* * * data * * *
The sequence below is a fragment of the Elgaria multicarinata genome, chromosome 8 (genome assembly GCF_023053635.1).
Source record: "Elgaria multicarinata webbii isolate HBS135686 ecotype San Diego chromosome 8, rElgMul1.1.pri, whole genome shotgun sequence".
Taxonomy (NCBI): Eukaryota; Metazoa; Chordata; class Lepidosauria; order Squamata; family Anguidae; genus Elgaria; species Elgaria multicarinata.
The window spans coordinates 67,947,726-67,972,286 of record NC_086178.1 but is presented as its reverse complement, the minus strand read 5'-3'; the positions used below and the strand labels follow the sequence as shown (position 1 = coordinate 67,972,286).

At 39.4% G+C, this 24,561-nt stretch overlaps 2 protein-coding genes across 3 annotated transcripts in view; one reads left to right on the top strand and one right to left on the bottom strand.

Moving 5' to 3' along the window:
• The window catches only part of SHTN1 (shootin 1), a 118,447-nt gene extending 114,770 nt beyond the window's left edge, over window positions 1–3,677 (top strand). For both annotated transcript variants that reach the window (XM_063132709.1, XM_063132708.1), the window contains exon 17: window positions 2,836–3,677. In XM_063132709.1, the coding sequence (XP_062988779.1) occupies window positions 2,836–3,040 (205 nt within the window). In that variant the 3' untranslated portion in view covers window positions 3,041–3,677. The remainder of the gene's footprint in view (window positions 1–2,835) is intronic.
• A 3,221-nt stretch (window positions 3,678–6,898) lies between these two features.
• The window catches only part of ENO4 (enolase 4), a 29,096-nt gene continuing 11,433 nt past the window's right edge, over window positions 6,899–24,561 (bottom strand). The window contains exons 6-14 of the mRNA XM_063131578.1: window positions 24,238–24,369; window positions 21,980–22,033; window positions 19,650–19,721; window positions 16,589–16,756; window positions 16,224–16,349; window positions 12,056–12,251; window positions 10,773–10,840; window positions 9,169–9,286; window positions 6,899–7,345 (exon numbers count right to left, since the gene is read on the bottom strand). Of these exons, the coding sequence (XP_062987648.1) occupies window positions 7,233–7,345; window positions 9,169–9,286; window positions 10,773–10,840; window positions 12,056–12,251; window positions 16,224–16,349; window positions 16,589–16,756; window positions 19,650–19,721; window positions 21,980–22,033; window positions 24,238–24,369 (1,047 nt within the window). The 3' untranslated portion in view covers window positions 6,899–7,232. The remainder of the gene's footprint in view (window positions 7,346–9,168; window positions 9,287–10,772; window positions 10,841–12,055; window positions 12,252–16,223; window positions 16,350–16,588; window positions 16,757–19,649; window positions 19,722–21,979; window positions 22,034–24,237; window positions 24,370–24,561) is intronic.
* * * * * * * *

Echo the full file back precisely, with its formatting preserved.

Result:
The sequence below is a fragment of the Elgaria multicarinata genome, chromosome 8 (genome assembly GCF_023053635.1).
Source record: "Elgaria multicarinata webbii isolate HBS135686 ecotype San Diego chromosome 8, rElgMul1.1.pri, whole genome shotgun sequence".
Taxonomy (NCBI): Eukaryota; Metazoa; Chordata; class Lepidosauria; order Squamata; family Anguidae; genus Elgaria; species Elgaria multicarinata.
The window spans coordinates 67,947,726-67,972,286 of record NC_086178.1 but is presented as its reverse complement, the minus strand read 5'-3'; the positions used below and the strand labels follow the sequence as shown (position 1 = coordinate 67,972,286).

At 39.4% G+C, this 24,561-nt stretch overlaps 2 protein-coding genes across 3 annotated transcripts in view; one reads left to right on the top strand and one right to left on the bottom strand.

Moving 5' to 3' along the window:
• The window catches only part of SHTN1 (shootin 1), a 118,447-nt gene extending 114,770 nt beyond the window's left edge, over window positions 1–3,677 (top strand). For both annotated transcript variants that reach the window (XM_063132709.1, XM_063132708.1), the window contains exon 17: window positions 2,836–3,677. In XM_063132709.1, the coding sequence (XP_062988779.1) occupies window positions 2,836–3,040 (205 nt within the window). In that variant the 3' untranslated portion in view covers window positions 3,041–3,677. The remainder of the gene's footprint in view (window positions 1–2,835) is intronic.
• A 3,221-nt stretch (window positions 3,678–6,898) lies between these two features.
• The window catches only part of ENO4 (enolase 4), a 29,096-nt gene continuing 11,433 nt past the window's right edge, over window positions 6,899–24,561 (bottom strand). The window contains exons 6-14 of the mRNA XM_063131578.1: window positions 24,238–24,369; window positions 21,980–22,033; window positions 19,650–19,721; window positions 16,589–16,756; window positions 16,224–16,349; window positions 12,056–12,251; window positions 10,773–10,840; window positions 9,169–9,286; window positions 6,899–7,345 (exon numbers count right to left, since the gene is read on the bottom strand). Of these exons, the coding sequence (XP_062987648.1) occupies window positions 7,233–7,345; window positions 9,169–9,286; window positions 10,773–10,840; window positions 12,056–12,251; window positions 16,224–16,349; window positions 16,589–16,756; window positions 19,650–19,721; window positions 21,980–22,033; window positions 24,238–24,369 (1,047 nt within the window). The 3' untranslated portion in view covers window positions 6,899–7,232. The remainder of the gene's footprint in view (window positions 7,346–9,168; window positions 9,287–10,772; window positions 10,841–12,055; window positions 12,252–16,223; window positions 16,350–16,588; window positions 16,757–19,649; window positions 19,722–21,979; window positions 22,034–24,237; window positions 24,370–24,561) is intronic.